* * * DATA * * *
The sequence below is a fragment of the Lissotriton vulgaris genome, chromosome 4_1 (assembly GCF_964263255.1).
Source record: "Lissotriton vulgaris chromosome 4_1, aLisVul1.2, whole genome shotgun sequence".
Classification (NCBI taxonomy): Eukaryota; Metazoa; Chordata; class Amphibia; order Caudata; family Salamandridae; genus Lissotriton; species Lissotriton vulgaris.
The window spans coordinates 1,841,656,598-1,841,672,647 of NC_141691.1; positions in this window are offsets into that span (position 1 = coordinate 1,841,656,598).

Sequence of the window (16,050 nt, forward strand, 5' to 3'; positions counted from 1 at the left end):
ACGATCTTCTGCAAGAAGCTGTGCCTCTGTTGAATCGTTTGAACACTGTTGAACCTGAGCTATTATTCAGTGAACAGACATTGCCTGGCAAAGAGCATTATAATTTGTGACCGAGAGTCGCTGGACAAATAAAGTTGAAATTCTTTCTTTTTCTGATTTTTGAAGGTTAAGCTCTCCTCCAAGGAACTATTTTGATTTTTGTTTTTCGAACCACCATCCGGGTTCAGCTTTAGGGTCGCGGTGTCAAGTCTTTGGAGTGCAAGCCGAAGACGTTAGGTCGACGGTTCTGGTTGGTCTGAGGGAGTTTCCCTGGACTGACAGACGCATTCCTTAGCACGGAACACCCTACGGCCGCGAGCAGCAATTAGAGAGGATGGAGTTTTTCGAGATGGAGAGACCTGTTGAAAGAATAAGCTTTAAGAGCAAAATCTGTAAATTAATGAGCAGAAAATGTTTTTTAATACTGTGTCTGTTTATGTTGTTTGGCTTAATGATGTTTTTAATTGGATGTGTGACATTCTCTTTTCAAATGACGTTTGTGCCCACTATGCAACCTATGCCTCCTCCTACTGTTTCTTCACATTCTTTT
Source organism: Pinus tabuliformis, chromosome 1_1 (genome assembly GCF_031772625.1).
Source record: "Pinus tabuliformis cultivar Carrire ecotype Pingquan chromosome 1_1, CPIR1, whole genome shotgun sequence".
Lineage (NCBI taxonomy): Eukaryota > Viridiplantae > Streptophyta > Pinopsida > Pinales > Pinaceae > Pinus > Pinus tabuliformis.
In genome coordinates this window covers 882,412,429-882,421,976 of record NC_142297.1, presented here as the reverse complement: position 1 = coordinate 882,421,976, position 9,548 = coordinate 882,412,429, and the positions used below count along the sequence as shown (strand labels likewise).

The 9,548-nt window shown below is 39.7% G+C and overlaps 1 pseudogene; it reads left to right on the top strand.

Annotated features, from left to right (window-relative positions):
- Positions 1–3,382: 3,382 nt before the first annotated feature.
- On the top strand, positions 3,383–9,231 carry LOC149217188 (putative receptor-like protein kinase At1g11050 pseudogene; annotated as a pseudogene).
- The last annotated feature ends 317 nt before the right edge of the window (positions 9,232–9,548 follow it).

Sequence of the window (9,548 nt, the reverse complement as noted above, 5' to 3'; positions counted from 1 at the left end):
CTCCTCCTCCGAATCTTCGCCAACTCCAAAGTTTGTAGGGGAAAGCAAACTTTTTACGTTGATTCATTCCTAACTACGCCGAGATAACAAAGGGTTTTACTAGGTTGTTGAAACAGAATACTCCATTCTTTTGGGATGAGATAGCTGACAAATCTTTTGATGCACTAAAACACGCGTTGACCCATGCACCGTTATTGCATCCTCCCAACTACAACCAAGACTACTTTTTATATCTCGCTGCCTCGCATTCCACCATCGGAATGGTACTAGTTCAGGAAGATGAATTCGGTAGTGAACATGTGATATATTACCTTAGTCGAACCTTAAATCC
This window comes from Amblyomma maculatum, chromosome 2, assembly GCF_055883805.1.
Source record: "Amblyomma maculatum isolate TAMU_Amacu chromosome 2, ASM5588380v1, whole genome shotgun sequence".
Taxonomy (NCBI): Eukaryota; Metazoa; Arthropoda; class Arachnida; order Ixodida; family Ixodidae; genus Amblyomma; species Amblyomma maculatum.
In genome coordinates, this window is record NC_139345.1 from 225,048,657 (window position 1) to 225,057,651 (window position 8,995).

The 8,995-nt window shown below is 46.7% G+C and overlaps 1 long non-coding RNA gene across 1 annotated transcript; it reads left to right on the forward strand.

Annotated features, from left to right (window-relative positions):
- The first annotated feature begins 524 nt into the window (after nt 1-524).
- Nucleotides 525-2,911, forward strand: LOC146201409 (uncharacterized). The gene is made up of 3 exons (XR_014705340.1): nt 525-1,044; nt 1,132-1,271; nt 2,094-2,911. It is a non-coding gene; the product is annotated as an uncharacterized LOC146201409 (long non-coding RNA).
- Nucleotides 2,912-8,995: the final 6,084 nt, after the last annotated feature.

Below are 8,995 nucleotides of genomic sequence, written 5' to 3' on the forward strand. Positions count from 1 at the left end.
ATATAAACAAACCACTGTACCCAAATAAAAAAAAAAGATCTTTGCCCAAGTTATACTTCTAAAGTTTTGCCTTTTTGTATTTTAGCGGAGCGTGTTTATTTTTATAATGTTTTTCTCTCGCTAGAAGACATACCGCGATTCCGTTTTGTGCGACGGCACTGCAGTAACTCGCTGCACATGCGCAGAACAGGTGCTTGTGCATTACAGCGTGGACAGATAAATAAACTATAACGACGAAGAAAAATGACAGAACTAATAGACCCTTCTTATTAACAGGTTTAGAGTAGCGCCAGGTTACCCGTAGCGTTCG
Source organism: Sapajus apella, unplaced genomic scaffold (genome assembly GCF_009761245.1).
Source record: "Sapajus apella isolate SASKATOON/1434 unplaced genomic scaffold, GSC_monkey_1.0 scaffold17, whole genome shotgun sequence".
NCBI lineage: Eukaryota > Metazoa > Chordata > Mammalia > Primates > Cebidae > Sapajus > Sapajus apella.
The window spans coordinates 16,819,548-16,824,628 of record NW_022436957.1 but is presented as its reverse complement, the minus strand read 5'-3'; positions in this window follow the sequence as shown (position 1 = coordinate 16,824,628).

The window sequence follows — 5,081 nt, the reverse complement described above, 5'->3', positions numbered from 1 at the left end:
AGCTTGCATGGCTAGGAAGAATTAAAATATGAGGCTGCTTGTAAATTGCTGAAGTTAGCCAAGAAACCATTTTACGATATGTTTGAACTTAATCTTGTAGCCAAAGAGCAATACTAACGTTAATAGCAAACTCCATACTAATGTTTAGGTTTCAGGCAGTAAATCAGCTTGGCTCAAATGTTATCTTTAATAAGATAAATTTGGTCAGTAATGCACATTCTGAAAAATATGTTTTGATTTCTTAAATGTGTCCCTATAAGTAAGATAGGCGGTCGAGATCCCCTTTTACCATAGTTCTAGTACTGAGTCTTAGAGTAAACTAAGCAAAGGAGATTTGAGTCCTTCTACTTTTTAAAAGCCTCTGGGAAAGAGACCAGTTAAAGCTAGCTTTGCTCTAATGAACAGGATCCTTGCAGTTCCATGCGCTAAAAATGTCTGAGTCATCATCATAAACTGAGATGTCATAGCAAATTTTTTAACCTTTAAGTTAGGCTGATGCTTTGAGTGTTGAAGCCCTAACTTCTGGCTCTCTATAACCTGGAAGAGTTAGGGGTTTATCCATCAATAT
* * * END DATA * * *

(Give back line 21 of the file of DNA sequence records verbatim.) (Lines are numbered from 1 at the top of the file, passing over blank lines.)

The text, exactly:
In genome coordinates, this window is record NC_139345.1 from 225,048,657 (window position 1) to 225,057,651 (window position 8,995).